Musician's Tips Index
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Home for the Holidays (Or Not)
Keeping the band busy during the holiday season
The holidays can be lucrative for the working musician. You can literally be as busy as you want to be. Here are some tips to make the most of this special season.
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Auld Lang Syne! And speaking of holiday songs, if you gig on New Year's Eve, you "have" to perform this classic at the stroke of midnight. If you don't want to learn it, obtain a version on CD to play over the PA system. You can earn extra points by finding a MIDI karaoke version of the song, and invite the party host to sing it, along with the audience. If you don't have a TV or laptop monitor to display the lyrics, have your local printer or copy center run off a hundred lyric half sheets to pass along to the audience (perhaps with advertising to share costs). Make sure that your band's name and contact information is at the bottom of each sheet and you'll have a great advertising piece, too.
Take care of yourself. The holiday season is also the time when a lot of people suffer from colds and flu. Get as much sleep as you can, take vitamins, eat right, and in general, do what you can to stay healthy. It's no fun performing while you're sick, but it's even less fun having to cancel an entire show because other band members didn't take care of themselves. If someone has to play Mother Hen to look after the flock, it might as well be you.
- Read your performance contract. I've been in some bands where not only the band -- but the individual members, as well -- were contractually bound to perform. It was an all-or-nothing arrangement. This depends on who is booking the gig. If you're booked through an agent, some venues are picky about who is showing up to perform. One time a member got sick with the flu and was unable to perform. Even though we arranged to have another musician fill in for that night, the club's management saw that the band didn't have their regular lineup and invoked his contractual right to cancel the band's performance. The entire band lost out that night. If the band learned anything from that experience, it was to make their substitutions more quietly if a member got sick in the future!
Other contractual terms we've seen include specific times when setup and take down are to occur, band member dress code, and unilateral cancellation privileges. Needless to say, we recommended striking the last one if you can. Again, read the contract, especially the "rider" portion that explains any special performance considerations, and explain it to the rest of the band. During the holidays, it might be better to agree to not perform a show than be bound by a particularly strict contract.
Give of your time and talent. Lots of TV and radio stations organize toy drives during the Christmas season. Check with the organizers and see if they will allow your band to play a set or two during the event. It'll be next to impossible for the announcer not to mention your band. Set up your banner, too, if you have one. This type of goodwill can pay off with handsome press, especially if you remember to send out a press release in advance of the event. Send it to the community relations director of every newspaper, and the media in surrounding communities. This is especially true if a local band travels to play in the "big city." The local papers will make a big deal of it. Of course you'll keep copies of the press clippings to add to your portfolio. If you can't perform, donate time to a homeless shelter, food bank, or Habitat for Humanity. Follow it up with a press release or photos on your band's web site so that your band's good deeds are remembered.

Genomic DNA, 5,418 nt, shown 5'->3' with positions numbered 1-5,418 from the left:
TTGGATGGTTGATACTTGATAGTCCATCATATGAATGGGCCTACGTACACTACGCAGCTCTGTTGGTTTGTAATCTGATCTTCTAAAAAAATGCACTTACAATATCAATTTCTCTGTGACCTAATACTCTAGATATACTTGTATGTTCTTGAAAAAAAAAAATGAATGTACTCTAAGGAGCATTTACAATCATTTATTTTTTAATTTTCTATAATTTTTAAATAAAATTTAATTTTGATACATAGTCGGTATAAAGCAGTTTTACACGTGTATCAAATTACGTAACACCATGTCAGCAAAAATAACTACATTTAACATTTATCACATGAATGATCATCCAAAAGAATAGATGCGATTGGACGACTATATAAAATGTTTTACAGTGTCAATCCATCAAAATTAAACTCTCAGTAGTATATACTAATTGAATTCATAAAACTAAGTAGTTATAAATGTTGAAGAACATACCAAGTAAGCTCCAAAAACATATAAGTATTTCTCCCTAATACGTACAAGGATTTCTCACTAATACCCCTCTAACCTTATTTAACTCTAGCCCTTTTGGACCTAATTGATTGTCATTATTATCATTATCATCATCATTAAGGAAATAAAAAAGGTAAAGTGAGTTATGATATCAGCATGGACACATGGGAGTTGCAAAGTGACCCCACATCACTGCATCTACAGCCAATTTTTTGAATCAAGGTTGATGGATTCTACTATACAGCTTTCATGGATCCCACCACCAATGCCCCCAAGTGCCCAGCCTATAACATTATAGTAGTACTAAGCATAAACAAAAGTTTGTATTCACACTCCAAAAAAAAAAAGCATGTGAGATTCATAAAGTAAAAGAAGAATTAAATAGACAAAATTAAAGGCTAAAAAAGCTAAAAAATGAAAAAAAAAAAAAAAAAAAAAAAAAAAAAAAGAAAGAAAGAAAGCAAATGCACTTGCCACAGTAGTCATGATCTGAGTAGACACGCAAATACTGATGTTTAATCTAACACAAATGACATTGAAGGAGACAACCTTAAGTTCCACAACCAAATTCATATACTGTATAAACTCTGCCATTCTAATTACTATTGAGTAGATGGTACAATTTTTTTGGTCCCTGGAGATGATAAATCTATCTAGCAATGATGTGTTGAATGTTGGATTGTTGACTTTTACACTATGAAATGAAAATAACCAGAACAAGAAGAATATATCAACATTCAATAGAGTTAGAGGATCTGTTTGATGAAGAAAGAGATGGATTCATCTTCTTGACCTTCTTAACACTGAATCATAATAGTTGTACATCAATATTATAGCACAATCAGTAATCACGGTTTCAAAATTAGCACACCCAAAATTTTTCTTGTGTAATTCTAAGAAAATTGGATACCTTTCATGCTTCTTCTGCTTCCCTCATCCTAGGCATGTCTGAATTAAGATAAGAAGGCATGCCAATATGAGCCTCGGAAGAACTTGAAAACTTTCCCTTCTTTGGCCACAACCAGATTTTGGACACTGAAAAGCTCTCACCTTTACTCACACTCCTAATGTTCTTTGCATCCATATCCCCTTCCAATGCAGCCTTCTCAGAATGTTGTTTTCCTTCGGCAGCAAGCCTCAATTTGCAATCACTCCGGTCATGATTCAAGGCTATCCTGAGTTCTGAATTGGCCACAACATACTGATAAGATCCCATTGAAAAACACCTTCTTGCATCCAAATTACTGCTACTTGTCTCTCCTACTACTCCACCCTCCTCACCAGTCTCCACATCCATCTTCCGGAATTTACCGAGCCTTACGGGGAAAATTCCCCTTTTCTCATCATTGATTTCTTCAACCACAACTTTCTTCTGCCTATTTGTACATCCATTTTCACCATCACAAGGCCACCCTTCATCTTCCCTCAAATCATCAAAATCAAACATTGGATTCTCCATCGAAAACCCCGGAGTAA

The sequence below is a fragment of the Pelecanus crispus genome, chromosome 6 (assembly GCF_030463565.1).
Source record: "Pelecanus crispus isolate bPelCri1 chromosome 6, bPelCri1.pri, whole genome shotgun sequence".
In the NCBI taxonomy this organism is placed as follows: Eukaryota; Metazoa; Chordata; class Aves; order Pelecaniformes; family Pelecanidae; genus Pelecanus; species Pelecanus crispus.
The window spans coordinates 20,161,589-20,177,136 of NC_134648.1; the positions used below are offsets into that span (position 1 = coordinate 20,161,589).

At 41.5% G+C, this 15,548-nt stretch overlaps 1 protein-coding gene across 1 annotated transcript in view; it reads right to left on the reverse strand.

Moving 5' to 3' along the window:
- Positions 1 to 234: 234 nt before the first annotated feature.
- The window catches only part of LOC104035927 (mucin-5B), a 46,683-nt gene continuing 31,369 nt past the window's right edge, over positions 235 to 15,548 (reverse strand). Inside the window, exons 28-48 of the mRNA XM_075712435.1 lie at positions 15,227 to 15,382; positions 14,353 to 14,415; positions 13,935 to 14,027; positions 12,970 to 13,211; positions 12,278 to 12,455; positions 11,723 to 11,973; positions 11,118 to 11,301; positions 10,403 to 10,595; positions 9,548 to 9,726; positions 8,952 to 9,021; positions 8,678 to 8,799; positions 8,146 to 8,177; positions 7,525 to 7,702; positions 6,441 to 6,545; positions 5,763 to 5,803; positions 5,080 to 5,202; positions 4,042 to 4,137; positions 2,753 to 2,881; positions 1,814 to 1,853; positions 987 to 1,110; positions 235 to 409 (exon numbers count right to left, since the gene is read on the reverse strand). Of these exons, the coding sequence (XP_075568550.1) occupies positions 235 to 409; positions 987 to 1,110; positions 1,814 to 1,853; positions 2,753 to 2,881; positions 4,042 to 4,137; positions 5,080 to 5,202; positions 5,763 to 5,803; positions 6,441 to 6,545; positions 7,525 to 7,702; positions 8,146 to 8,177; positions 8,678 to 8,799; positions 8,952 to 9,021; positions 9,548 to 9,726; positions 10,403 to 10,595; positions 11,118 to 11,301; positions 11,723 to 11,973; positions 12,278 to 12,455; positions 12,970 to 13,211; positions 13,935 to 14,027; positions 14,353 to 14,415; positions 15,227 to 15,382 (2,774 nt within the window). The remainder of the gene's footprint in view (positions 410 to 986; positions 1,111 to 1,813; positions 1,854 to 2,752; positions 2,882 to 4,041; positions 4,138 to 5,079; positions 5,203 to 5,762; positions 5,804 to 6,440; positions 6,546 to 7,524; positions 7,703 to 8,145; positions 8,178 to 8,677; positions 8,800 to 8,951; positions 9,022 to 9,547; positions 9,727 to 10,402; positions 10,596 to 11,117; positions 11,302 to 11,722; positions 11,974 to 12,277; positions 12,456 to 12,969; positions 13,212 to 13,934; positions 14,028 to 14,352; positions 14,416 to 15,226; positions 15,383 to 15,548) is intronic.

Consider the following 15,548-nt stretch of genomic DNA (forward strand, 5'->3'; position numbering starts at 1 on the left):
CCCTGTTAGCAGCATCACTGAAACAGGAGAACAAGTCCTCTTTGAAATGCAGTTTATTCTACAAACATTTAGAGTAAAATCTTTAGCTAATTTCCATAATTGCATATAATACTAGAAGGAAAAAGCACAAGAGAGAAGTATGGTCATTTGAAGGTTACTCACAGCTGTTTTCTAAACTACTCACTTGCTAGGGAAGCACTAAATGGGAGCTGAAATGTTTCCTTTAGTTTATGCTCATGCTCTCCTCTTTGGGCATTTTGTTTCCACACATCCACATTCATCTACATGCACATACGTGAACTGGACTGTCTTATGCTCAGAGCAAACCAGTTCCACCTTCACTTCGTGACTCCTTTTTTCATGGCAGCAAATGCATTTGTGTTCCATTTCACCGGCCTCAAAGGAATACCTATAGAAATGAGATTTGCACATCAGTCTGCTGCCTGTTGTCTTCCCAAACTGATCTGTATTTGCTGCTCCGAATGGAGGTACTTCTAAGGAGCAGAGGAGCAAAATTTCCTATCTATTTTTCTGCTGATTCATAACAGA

Don't forget your loved ones. Give a special gift this year to your significant other, your kids, your parents, your music teacher -- anyone who has supported you during your career. It's especially crucial to stay in the good graces of your family. All the more so if they are "sharing" you with your audiences during the holidays. A gift doesn't have to be expensive. It can be a handmade journal of shared memories (personal ones, not necessarily a photo album of all the fun you've had on the road), a train ride to a nearby town for you and your family, or a family movie night featuring a memorable film with you providing the snacks and refreshments. The bottom line is that the gift is from you, and it lets your loved ones know that you care about them and appreciate their support.
The holidays can bring extra performance opportunities for most any band. But whether it's boon or bust depends on getting the expectations of the entire band in proper alignment. Talk it out and, if everyone's on the same page, you should be bringing in the new year with lots of cheer (and hopefully lots of green)!
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